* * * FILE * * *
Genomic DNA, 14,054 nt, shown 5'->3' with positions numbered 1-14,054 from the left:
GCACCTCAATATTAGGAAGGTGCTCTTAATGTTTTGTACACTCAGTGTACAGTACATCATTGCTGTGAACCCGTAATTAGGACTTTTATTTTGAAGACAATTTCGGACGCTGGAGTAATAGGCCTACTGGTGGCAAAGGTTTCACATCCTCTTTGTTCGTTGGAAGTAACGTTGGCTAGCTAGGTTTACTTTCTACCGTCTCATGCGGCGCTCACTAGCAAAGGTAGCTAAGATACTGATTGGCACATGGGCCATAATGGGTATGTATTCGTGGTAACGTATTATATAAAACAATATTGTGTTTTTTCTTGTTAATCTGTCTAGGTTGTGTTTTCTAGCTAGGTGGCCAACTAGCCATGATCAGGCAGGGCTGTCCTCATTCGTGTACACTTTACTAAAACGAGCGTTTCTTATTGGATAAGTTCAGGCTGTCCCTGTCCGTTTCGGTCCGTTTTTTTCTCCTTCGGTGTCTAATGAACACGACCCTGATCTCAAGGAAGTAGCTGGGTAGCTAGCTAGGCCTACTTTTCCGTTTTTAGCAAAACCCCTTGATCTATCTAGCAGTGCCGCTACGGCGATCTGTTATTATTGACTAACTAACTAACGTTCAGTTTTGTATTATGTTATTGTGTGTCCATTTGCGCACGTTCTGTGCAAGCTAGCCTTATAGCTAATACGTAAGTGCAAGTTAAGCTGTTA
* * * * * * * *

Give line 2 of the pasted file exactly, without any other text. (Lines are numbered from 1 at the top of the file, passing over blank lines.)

GCACCTCAATATTAGGAAGGTGCTCTTAATGTTTTGTACACTCAGTGTACAGTACATCATTGCTGTGAACCCGTAATTAGGACTTTTATTTTGAAGACAATTTCGGACGCTGGAGTAATAGGCCTACTGGTGGCAAAGGTTTCACATCCTCTTTGTTCGTTGGAAGTAACGTTGGCTAGCTAGGTTTACTTTCTACCGTCTCATGCGGCGCTCACTAGCAAAGGTAGCTAAGATACTGATTGGCACATGGGCCATAATGGGTATGTATTCGTGGTAACGTATTATATAAAACAATATTGTGTTTTTTCTTGTTAATCTGTCTAGGTTGTGTTTTCTAGCTAGGTGGCCAACTAGCCATGATCAGGCAGGGCTGTCCTCATTCGTGTACACTTTACTAAAACGAGCGTTTCTTATTGGATAAGTTCAGGCTGTCCCTGTCCGTTTCGGTCCGTTTTTTTCTCCTTCGGTGTCTAATGAACACGACCCTGATCTCAAGGAAGTAGCTGGGTAGCTAGCTAGGCCTACTTTTCCGTTTTTAGCAAAACCCCTTGATCTATCTAGCAGTGCCGCTACGGCGATCTGTTATTATTGACTAACTAACTAACGTTCAGTTTTGTATTATGTTATTGTGTGTCCATTTGCGCACGTTCTGTGCAAGCTAGCCTTATAGCTAATACGTAAGTGCAAGTTAAGCTGTTA